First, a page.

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Terence Weil (9 December 1921 in Londonmarker25 February 1995 in Figueras) was a British cellist, principal cellist of the English Chamber Orchestra, a founding member of the Melos Ensemble, a leading chamber musician and an influential teacher at the Royal Northern College of Musicmarker.


Terence Weil was trained as a cellist under Herbert Walenn at the Royal Academy of Musicmarker. After the war he joined the string quartet formed by the violinist Emanuel Hurwitz, a friend and colleague. He played principal cello with chamber orchestras such as the Goldsbrough Orchestra (later to become the English Chamber Orchestra) and was a preferred continuo cellist.

Together with the clarinettist Gervase de Peyer and the violist Cecil Aronowitz, he had helped, in 1950, to found the Melos Ensemble. He was the cellist of the group for decades, as Cecil Aronowitz was the violist. Bassoonist William Waterhouse wrote in 1995: "It was the remarkable rapport between this pair of lower strings, which remained constant throughout a succession of distinguished leaders, that gave a special distinction to this outstanding ensemble."

His close association with Benjamin Britten began in 1946, when he played in the premiere of The Rape of Lucretia, at the first post-war season of the Glyndebourne Festivalmarker. He took part in every one of the early Aldeburgh Festivalsmarker, playing at the premieres of the operas Albert Herring and Noye's Fludde. The composer conducted the Melos Ensemble in the first performance of his War Requiem in Coventrymarker in 1962 and also in the first recording in 1963.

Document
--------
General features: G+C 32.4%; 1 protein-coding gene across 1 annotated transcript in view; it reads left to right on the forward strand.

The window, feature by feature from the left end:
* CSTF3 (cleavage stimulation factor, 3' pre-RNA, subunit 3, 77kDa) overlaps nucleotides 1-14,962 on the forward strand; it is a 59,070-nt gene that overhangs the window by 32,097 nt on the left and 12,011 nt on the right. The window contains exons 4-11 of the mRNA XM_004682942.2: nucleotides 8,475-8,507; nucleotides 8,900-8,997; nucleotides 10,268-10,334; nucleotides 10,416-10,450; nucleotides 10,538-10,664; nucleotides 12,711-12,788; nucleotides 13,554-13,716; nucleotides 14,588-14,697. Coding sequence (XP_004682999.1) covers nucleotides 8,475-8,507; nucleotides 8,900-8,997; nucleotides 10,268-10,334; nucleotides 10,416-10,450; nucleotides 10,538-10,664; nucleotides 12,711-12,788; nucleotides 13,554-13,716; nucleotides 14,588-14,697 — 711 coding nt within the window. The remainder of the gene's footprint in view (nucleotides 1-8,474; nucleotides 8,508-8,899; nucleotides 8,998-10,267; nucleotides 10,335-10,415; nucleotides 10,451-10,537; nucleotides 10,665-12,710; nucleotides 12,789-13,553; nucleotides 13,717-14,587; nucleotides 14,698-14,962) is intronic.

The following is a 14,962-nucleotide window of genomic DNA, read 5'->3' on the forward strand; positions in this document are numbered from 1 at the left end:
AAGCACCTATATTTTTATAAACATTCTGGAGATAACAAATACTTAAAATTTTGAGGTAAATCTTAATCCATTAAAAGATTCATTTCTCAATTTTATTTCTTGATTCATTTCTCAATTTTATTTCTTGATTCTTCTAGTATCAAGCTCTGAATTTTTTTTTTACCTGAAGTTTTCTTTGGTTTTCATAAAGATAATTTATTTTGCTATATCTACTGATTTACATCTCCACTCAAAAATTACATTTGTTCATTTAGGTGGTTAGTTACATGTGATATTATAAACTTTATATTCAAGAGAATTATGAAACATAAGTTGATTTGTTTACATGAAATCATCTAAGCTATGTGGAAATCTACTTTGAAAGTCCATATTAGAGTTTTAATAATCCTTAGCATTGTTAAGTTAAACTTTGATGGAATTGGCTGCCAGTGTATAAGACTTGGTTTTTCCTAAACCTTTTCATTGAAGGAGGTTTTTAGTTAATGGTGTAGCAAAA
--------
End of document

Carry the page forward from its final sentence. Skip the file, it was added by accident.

In 1951 Terence Weil premiered the Suite for viola and cello by Arthur Butterworth with Cecil Aronowitz.

In the 1960s, he played in the Cremona Quartet with leader Hugh Maguire, Iona Brown, and Aronowitz. In the Pro Arte Piano Quartet he played with Kenneth Sillito (violin), Aronowitz, and Lamar Crowson (piano).

In 1974 he became the first Professor of Chamber Music at the newly opened Royal Northern College of Music in Manchestermarker. Among the student groups that he coached were the Brodsky Quartet. The institute regularly awards a Terence Weil prize for chamber music.

In 1985 he retired to Cadaquésmarker.


His long discography includes many notable recordings with the Melos Ensemble, including the Trout Quintet and octets of Schubert, the Clarinet Quintet of Mozart and the Clarinet Quintet of Brahms. He also recorded trios and quartets by Schumann and Fauré with the Pro Arte Piano Quartet and string quartets with the Cremona Quartet. He was the cellist in a recording of Dido and Aeneas by Henry Purcell with the English Chamber Orchestra and Janet Baker. A 1964 performance of Mozart's Piano Quartet K.478 was filmed in London, with Benjamin Britten (piano), Emanuel Hurwitz and Cecil Aronowitz. Many reviews of his recordings are available in the Gramophone Archive.


Terence Weil played an Amati and later a cello built by Matteo Goffriller that had belonged to Casals before.


  1. Obituary Terence Weil The Independent, William Waterhouse, 9 March 1995
  2. Biography Chadbourne
  3. Works by Butterworth
  4. Obituary Iona Brown The Guardian, Anne Inglis, 10 June 2004
  5. Terence Weil Memorial Competitions
  6. Purcell
  7. Legendary British Performers

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